In the predawn hours of March 30, Dr. Deborah Birx stepped in front of the camera on the White House lawn and made an alarming prediction about the coronavirus, which had, by then, killed fewer than 3,000 people in the United States.
“If we do things together, well, almost perfectly, we can get in the range of 100,000 to 200,000 fatalities,” Birx, coordinator of the White House coronavirus task force, told Savannah Guthrie of NBC News’ “Today” show.
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“We don’t even want to see that,” she added, before Guthrie cut her off.
“I know, but you kind of take my breath away with that,” Guthrie said. “Because what I hear you saying is that’s sort of the best-case scenario.”
“The best-case scenario,” Birx replied, “would be 100 percent of Americans doing precisely what is required.”
On Saturday, Birx’s prediction came true, as the number of lives lost to Covid-19 in the U.S. topped 200,000.
Experts like Dr. Tom Frieden, former director of the Centers for Disease Control and Prevention, said it didn’t have to be this way.
“Tens of thousands of people would not have died if the U.S. response had been more effective,” said Frieden, now president of Resolve to Save Lives, a global public health initiative.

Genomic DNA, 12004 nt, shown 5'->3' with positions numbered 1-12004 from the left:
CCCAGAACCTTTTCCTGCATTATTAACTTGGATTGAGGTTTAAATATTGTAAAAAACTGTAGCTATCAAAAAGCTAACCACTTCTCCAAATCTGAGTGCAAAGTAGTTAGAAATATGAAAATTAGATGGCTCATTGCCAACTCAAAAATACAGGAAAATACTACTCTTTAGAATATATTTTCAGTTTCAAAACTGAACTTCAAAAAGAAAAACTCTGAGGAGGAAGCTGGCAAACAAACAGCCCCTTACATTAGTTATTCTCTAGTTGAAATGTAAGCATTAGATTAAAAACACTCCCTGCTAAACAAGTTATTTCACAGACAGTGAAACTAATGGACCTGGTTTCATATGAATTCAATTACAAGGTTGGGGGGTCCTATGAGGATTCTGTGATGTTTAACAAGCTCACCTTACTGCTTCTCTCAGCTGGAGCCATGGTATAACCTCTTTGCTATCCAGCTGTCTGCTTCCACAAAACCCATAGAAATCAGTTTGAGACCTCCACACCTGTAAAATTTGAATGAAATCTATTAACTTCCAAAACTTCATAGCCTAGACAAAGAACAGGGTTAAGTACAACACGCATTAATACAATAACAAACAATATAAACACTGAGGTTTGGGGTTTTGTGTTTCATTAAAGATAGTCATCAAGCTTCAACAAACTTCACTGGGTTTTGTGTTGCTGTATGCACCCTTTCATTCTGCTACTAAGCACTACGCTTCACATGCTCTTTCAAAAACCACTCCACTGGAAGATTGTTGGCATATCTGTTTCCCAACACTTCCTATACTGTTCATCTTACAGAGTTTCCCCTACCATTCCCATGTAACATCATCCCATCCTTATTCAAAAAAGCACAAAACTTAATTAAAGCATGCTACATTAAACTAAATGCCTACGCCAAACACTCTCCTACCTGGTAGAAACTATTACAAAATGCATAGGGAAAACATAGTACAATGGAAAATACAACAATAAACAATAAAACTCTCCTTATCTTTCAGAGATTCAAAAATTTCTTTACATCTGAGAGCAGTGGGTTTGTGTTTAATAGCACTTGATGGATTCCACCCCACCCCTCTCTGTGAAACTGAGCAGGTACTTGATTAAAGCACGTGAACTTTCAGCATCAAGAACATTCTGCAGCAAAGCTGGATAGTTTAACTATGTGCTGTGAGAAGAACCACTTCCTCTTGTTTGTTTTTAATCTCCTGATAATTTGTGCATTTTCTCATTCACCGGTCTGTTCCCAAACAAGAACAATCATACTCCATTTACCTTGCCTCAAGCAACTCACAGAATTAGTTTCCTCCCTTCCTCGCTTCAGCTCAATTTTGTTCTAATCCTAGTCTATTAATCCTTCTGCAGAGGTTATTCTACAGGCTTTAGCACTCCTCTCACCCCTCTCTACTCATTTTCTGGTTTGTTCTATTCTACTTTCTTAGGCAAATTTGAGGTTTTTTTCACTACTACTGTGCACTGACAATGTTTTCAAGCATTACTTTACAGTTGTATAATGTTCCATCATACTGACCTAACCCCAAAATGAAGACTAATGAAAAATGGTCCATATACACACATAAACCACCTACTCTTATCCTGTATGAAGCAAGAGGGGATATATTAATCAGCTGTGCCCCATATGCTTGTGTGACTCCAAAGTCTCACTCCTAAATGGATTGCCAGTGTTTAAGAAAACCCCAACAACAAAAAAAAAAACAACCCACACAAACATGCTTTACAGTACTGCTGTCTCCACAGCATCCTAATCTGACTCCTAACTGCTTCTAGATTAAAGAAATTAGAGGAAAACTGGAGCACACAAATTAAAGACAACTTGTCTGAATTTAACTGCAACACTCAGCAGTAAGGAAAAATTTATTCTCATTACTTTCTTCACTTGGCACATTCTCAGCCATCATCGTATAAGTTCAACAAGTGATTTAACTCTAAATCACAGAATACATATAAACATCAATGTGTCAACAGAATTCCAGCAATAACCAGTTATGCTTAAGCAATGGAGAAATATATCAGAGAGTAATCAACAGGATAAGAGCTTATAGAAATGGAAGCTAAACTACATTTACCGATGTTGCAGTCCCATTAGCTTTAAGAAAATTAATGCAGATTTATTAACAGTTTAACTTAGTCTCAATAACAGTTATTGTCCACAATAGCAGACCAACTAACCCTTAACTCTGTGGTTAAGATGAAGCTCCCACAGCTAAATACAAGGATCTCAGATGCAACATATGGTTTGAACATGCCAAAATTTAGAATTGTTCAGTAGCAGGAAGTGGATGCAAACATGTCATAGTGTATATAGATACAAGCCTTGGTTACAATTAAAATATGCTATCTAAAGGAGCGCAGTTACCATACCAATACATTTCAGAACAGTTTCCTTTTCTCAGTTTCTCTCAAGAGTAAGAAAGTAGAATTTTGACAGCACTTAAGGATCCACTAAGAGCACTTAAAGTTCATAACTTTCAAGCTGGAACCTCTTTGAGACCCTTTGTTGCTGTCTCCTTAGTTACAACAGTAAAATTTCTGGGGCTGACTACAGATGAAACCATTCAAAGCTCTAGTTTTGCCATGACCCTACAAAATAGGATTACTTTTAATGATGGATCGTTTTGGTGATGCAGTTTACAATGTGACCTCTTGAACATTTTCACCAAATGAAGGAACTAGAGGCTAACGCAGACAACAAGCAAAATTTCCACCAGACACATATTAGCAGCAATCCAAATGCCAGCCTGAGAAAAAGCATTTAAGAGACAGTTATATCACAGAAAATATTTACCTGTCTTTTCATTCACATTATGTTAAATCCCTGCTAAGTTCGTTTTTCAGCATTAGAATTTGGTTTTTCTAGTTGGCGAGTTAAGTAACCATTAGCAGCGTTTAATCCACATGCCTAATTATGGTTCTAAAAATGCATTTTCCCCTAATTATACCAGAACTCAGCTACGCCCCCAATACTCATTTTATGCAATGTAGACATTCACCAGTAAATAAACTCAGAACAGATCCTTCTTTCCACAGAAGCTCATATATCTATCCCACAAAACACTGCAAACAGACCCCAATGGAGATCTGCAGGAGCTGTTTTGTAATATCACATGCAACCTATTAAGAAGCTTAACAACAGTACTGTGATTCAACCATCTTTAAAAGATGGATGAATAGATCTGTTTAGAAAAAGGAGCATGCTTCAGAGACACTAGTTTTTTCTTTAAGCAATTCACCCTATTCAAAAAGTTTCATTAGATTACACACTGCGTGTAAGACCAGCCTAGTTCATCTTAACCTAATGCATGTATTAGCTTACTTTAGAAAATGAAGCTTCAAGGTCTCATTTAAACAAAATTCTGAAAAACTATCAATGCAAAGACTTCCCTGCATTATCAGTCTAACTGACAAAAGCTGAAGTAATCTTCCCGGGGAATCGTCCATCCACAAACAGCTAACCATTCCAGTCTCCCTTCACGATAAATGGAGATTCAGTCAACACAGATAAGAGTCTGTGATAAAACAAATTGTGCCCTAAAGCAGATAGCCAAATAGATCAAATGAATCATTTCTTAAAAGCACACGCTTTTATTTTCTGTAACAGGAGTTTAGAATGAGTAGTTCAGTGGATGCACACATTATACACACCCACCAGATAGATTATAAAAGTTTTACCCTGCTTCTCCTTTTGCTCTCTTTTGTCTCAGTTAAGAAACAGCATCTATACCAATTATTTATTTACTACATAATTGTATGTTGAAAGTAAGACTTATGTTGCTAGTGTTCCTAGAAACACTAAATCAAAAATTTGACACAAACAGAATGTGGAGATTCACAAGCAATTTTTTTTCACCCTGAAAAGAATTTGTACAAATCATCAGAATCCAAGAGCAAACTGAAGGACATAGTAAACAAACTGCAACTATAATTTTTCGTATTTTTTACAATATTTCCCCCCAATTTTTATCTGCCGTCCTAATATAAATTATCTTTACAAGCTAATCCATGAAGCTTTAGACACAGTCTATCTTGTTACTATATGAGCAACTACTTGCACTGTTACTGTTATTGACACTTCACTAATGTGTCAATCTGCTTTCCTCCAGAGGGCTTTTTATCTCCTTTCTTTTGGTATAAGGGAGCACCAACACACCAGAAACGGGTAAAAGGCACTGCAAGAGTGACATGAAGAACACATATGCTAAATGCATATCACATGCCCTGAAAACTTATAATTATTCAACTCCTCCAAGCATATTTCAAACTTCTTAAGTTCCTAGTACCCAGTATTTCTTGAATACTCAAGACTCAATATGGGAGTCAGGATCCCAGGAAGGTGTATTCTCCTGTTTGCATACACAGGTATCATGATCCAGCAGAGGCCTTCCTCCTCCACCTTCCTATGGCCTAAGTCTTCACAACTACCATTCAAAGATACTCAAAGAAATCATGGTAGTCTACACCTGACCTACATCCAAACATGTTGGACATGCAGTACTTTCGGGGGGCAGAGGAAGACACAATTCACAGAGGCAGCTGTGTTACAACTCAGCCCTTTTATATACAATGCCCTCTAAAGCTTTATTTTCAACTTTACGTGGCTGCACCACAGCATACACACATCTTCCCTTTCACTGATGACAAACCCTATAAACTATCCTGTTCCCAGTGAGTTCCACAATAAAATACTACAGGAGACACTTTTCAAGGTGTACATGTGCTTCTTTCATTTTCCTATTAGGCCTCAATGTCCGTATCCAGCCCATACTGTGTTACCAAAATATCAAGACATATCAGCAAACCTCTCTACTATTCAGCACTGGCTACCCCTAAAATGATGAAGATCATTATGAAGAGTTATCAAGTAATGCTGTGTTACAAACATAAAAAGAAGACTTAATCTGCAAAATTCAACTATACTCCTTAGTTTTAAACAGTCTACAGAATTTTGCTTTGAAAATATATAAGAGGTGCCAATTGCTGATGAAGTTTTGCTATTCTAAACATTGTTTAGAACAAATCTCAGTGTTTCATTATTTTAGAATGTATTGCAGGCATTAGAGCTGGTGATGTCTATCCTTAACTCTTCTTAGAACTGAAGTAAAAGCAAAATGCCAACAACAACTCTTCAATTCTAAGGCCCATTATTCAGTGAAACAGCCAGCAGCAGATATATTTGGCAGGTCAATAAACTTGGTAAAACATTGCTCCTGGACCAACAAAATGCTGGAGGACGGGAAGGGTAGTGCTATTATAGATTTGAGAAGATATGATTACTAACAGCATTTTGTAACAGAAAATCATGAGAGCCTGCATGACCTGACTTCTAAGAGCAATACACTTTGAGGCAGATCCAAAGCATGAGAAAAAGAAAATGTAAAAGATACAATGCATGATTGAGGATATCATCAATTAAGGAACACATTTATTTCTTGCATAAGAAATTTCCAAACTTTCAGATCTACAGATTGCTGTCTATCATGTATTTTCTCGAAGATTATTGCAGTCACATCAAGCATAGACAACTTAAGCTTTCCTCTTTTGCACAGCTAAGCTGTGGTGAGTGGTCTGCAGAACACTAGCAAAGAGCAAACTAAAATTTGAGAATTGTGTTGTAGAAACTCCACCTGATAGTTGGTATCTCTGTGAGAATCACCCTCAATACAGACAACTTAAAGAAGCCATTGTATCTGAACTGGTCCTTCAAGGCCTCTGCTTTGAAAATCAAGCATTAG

Michael Osterholm, director of the Center for Infectious Disease Research and Policy at the University of Minnesota, said Birx’s prediction in late March was “very sobering.” That was the time, he said, to develop and implement a plan to stop or at least slow the spread of the virus.
That didn’t happen then, and it hasn’t happened since. “Where is our national plan?” Osterholm asked. “How are we this far along and we don’t have one?”
“We have a long way to go,” he added.
Indeed, the country still faces many challenges in overcoming the pandemic, including agreeing on even the most basic facts. Americans are still fighting over whether to wear masks, whether the virus is serious and to what extent it’s safe to reopen certain businesses and to resume certain activities.
In short, 100 percent of Americans — government officials included — still aren’t doing precisely what is required.
Another ominous prediction
Now, many experts are making another ominous prediction: A surge in the number of new infections in the fall and winter, combined with growing fatigue over social distancing and other public health measures, could result in more than 415,000 deaths in the U.S. by January, according to the Institute for Health Metrics and Evaluation, or IHME, at the University of Washington.
The prediction comes even as doctors are growing more adept at treating patients and clinical trials are finding that treatments like remdesivir and dexamethasone can help. And as the pandemic has spread, it has moved into younger,…